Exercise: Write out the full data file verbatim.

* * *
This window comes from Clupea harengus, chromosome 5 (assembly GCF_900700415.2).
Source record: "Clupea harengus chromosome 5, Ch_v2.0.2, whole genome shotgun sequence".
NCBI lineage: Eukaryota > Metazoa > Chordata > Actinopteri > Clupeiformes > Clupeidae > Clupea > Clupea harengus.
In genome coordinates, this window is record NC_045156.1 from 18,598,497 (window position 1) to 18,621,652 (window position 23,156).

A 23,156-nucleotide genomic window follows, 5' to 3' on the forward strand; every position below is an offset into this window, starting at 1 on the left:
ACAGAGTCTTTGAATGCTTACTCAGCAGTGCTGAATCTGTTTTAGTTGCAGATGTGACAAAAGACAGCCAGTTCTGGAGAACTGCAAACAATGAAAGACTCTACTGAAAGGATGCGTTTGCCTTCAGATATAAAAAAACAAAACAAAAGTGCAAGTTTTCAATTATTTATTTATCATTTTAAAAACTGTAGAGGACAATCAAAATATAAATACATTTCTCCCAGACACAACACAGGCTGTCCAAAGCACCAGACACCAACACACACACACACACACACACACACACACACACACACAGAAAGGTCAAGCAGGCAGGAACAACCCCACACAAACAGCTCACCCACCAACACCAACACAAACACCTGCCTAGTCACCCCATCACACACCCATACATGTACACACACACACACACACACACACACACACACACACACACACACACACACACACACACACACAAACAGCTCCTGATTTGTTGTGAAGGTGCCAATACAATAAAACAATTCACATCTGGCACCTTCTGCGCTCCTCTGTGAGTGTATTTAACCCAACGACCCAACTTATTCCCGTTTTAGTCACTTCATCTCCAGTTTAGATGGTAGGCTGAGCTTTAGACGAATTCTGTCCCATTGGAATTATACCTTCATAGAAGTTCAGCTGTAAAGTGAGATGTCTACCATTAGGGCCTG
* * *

This window comes from Clupea harengus, chromosome 5 (assembly GCF_900700415.2).
Source record: "Clupea harengus chromosome 5, Ch_v2.0.2, whole genome shotgun sequence".
NCBI lineage: Eukaryota > Metazoa > Chordata > Actinopteri > Clupeiformes > Clupeidae > Clupea > Clupea harengus.
In genome coordinates, this window is record NC_045156.1 from 18,598,497 (window position 1) to 18,621,652 (window position 23,156).

A 23,156-nucleotide genomic window follows, 5' to 3' on the forward strand; every position below is an offset into this window, starting at 1 on the left:
ACAGAGTCTTTGAATGCTTACTCAGCAGTGCTGAATCTGTTTTAGTTGCAGATGTGACAAAAGACAGCCAGTTCTGGAGAACTGCAAACAATGAAAGACTCTACTGAAAGGATGCGTTTGCCTTCAGATATAAAAAAACAAAACAAAAGTGCAAGTTTTCAATTATTTATTTATCATTTTAAAAACTGTAGAGGACAATCAAAATATAAATACATTTCTCCCAGACACAACACAGGCTGTCCAAAGCACCAGACACCAACACACACACACACACACACACACACACACACACACACAGAAAGGTCAAGCAGGCAGGAACAACCCCACACAAACAGCTCACCCACCAACACCAACACAAACACCTGCCTAGTCACCCCATCACACACCCATACATGTACACACACACACACACACACACACACACACACACACACACACACACACACACACACACACACAAACAGCTCCTGATTTGTTGTGAAGGTGCCAATACAATAAAACAATTCACATCTGGCACCTTCTGCGCTCCTCTGTGAGTGTATTTAACCCAACGACCCAACTTATTCCCGTTTTAGTCACTTCATCTCCAGTTTAGATGGTAGGCTGAGCTTTAGACGAATTCTGTCCCATTGGAATTATACCTTCATAGAAGTTCAGCTGTAAAGTGAGATGTCTACCATTAGGGCCTG